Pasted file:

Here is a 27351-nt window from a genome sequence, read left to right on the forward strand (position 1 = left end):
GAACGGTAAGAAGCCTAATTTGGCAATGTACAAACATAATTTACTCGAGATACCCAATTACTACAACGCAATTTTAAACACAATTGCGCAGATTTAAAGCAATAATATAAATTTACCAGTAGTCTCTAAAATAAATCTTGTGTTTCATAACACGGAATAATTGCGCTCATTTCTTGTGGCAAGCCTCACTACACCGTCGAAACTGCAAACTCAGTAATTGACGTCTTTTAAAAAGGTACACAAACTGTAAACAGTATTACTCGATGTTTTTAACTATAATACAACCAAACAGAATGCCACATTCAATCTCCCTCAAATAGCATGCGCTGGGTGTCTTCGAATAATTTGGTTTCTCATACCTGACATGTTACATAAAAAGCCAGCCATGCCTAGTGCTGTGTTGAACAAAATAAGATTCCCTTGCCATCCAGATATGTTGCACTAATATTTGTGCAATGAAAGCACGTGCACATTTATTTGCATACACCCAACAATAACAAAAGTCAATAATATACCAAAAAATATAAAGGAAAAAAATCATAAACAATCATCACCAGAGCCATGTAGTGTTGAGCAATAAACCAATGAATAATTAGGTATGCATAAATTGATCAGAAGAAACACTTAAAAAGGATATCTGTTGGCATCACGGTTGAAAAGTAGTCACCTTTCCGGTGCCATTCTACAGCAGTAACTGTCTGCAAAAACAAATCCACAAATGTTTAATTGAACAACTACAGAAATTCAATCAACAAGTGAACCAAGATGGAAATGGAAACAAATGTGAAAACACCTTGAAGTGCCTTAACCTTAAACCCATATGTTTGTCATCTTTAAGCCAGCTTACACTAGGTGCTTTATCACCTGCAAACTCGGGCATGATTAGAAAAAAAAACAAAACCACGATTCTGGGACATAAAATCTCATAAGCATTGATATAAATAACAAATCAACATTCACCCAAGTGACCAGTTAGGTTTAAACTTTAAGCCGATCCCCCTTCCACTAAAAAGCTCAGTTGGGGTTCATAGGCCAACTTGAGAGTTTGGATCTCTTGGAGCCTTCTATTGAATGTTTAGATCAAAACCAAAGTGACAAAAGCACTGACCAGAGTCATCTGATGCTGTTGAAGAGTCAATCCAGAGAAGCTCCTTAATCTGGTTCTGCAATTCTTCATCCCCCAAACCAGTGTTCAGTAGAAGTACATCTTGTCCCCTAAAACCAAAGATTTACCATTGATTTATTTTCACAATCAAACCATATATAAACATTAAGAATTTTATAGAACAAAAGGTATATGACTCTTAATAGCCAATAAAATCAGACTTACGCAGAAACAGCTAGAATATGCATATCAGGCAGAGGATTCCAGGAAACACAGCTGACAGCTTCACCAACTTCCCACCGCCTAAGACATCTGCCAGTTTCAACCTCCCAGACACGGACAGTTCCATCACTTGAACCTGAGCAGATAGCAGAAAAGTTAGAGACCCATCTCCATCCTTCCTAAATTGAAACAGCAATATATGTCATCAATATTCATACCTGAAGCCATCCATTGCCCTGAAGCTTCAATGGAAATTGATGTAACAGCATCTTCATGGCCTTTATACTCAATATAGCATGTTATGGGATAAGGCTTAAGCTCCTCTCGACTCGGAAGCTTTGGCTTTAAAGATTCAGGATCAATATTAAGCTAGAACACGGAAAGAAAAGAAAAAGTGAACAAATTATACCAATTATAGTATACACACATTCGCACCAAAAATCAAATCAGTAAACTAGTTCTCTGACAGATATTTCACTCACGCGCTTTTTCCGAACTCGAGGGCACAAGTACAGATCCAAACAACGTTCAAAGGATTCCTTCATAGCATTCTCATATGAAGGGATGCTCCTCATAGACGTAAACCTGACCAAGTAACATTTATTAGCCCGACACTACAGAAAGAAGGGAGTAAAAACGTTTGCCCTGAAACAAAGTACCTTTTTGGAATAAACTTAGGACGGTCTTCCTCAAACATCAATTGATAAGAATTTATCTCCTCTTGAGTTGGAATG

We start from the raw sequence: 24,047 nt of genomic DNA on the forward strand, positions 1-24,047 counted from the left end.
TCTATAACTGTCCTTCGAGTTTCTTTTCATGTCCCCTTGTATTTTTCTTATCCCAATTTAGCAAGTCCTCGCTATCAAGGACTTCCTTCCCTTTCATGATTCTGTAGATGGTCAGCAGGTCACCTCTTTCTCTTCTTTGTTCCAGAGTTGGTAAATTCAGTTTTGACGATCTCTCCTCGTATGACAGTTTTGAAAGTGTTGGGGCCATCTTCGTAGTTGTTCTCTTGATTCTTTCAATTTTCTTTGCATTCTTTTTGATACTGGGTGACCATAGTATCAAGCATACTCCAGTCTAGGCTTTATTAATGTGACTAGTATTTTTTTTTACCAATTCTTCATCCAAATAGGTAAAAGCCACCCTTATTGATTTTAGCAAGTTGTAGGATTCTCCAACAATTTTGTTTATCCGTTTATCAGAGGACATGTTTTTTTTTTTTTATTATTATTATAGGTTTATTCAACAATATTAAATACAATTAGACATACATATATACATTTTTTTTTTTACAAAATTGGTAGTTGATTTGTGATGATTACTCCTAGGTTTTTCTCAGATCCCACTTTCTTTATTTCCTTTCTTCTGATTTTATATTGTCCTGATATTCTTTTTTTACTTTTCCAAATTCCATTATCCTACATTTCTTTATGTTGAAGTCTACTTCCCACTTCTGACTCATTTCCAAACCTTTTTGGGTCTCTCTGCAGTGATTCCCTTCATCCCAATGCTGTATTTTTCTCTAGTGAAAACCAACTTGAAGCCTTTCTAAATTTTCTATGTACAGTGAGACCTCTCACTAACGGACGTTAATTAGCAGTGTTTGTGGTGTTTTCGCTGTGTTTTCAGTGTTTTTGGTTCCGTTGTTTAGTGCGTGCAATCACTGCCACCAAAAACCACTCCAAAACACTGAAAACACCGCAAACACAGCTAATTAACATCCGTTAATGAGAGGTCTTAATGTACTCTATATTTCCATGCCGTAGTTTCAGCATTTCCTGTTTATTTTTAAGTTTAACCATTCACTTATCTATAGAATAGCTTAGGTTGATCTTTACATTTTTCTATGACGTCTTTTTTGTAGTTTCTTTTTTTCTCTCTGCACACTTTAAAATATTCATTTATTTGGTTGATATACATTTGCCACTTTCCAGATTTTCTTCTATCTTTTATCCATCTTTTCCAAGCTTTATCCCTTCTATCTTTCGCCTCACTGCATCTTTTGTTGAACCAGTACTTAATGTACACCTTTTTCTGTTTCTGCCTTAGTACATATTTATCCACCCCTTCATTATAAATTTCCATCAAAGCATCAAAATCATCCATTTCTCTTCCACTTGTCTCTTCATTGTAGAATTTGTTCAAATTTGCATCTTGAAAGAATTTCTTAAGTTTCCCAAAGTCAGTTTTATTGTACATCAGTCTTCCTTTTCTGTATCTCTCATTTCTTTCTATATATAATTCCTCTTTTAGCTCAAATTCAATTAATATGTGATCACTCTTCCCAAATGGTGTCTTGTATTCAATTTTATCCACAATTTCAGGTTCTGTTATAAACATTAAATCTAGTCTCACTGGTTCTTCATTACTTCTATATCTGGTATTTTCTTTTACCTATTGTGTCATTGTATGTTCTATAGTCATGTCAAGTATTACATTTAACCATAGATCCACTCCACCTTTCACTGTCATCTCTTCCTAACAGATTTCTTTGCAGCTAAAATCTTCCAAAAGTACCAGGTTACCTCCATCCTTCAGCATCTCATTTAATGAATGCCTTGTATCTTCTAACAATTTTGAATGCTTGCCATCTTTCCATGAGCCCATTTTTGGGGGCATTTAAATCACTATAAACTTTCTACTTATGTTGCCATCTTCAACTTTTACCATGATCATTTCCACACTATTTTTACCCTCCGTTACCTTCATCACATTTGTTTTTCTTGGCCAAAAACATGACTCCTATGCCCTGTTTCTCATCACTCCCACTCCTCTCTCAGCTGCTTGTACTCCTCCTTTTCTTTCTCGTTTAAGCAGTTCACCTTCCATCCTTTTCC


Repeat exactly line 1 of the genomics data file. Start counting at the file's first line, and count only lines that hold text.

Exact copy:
Here is a 27351-nt window from a genome sequence, read left to right on the forward strand (position 1 = left end):